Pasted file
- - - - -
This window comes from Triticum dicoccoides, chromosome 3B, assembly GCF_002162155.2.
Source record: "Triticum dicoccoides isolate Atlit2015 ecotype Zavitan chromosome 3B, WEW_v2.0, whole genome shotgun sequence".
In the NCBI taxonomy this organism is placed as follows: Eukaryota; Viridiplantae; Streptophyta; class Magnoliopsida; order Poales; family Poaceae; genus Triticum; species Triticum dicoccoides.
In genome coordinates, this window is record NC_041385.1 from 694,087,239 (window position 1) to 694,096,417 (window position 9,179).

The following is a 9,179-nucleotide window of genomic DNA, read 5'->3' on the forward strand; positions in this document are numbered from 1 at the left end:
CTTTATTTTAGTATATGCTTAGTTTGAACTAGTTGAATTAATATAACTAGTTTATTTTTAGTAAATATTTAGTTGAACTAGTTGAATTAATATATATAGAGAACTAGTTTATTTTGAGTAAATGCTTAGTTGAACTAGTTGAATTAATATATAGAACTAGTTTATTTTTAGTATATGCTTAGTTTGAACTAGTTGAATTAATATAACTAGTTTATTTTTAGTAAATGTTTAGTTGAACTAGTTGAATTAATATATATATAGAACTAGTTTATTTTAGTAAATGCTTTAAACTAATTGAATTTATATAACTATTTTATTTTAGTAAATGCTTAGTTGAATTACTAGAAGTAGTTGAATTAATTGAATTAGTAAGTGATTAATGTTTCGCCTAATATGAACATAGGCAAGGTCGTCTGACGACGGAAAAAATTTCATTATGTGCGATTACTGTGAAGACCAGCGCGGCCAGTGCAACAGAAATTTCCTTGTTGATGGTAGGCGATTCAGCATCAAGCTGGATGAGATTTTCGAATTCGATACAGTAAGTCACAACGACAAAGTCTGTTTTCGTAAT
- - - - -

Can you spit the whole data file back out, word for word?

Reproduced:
This window comes from Triticum dicoccoides, chromosome 3B, assembly GCF_002162155.2.
Source record: "Triticum dicoccoides isolate Atlit2015 ecotype Zavitan chromosome 3B, WEW_v2.0, whole genome shotgun sequence".
In the NCBI taxonomy this organism is placed as follows: Eukaryota; Viridiplantae; Streptophyta; class Magnoliopsida; order Poales; family Poaceae; genus Triticum; species Triticum dicoccoides.
In genome coordinates, this window is record NC_041385.1 from 694,087,239 (window position 1) to 694,096,417 (window position 9,179).

The following is a 9,179-nucleotide window of genomic DNA, read 5'->3' on the forward strand; positions in this document are numbered from 1 at the left end:
CTTTATTTTAGTATATGCTTAGTTTGAACTAGTTGAATTAATATAACTAGTTTATTTTTAGTAAATATTTAGTTGAACTAGTTGAATTAATATATATAGAGAACTAGTTTATTTTGAGTAAATGCTTAGTTGAACTAGTTGAATTAATATATAGAACTAGTTTATTTTTAGTATATGCTTAGTTTGAACTAGTTGAATTAATATAACTAGTTTATTTTTAGTAAATGTTTAGTTGAACTAGTTGAATTAATATATATATAGAACTAGTTTATTTTAGTAAATGCTTTAAACTAATTGAATTTATATAACTATTTTATTTTAGTAAATGCTTAGTTGAATTACTAGAAGTAGTTGAATTAATTGAATTAGTAAGTGATTAATGTTTCGCCTAATATGAACATAGGCAAGGTCGTCTGACGACGGAAAAAATTTCATTATGTGCGATTACTGTGAAGACCAGCGCGGCCAGTGCAACAGAAATTTCCTTGTTGATGGTAGGCGATTCAGCATCAAGCTGGATGAGATTTTCGAATTCGATACAGTAAGTCACAACGACAAAGTCTGTTTTCGTAAT